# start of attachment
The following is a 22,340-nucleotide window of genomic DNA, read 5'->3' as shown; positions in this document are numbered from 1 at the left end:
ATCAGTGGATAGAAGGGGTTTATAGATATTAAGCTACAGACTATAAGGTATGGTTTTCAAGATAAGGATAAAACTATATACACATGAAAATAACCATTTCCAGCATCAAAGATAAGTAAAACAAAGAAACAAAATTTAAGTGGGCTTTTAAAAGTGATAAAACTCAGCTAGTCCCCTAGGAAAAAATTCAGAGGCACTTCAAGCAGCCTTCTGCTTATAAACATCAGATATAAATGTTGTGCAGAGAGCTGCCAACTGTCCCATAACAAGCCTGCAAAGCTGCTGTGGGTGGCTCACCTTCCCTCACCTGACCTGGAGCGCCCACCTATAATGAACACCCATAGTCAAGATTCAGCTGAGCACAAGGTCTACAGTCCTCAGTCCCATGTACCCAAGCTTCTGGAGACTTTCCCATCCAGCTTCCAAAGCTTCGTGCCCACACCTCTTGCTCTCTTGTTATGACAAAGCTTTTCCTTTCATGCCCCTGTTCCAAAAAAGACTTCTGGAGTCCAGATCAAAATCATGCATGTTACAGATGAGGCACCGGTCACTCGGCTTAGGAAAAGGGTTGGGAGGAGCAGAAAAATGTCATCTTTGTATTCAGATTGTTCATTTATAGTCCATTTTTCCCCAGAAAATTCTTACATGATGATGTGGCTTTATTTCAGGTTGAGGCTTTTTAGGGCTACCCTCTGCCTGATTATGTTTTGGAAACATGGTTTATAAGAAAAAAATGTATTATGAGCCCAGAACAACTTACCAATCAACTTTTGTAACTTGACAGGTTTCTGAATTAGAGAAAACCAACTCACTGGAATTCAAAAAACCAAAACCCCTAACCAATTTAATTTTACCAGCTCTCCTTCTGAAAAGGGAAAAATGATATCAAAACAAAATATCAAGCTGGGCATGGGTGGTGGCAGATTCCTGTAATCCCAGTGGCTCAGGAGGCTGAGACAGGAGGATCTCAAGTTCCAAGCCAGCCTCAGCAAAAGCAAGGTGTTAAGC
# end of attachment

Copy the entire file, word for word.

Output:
The following is a 22,340-nucleotide window of genomic DNA, read 5'->3' as shown; positions in this document are numbered from 1 at the left end:
ATCAGTGGATAGAAGGGGTTTATAGATATTAAGCTACAGACTATAAGGTATGGTTTTCAAGATAAGGATAAAACTATATACACATGAAAATAACCATTTCCAGCATCAAAGATAAGTAAAACAAAGAAACAAAATTTAAGTGGGCTTTTAAAAGTGATAAAACTCAGCTAGTCCCCTAGGAAAAAATTCAGAGGCACTTCAAGCAGCCTTCTGCTTATAAACATCAGATATAAATGTTGTGCAGAGAGCTGCCAACTGTCCCATAACAAGCCTGCAAAGCTGCTGTGGGTGGCTCACCTTCCCTCACCTGACCTGGAGCGCCCACCTATAATGAACACCCATAGTCAAGATTCAGCTGAGCACAAGGTCTACAGTCCTCAGTCCCATGTACCCAAGCTTCTGGAGACTTTCCCATCCAGCTTCCAAAGCTTCGTGCCCACACCTCTTGCTCTCTTGTTATGACAAAGCTTTTCCTTTCATGCCCCTGTTCCAAAAAAGACTTCTGGAGTCCAGATCAAAATCATGCATGTTACAGATGAGGCACCGGTCACTCGGCTTAGGAAAAGGGTTGGGAGGAGCAGAAAAATGTCATCTTTGTATTCAGATTGTTCATTTATAGTCCATTTTTCCCCAGAAAATTCTTACATGATGATGTGGCTTTATTTCAGGTTGAGGCTTTTTAGGGCTACCCTCTGCCTGATTATGTTTTGGAAACATGGTTTATAAGAAAAAAATGTATTATGAGCCCAGAACAACTTACCAATCAACTTTTGTAACTTGACAGGTTTCTGAATTAGAGAAAACCAACTCACTGGAATTCAAAAAACCAAAACCCCTAACCAATTTAATTTTACCAGCTCTCCTTCTGAAAAGGGAAAAATGATATCAAAACAAAATATCAAGCTGGGCATGGGTGGTGGCAGATTCCTGTAATCCCAGTGGCTCAGGAGGCTGAGACAGGAGGATCTCAAGTTCCAAGCCAGCCTCAGCAAAAGCAAGGTGTTAAGC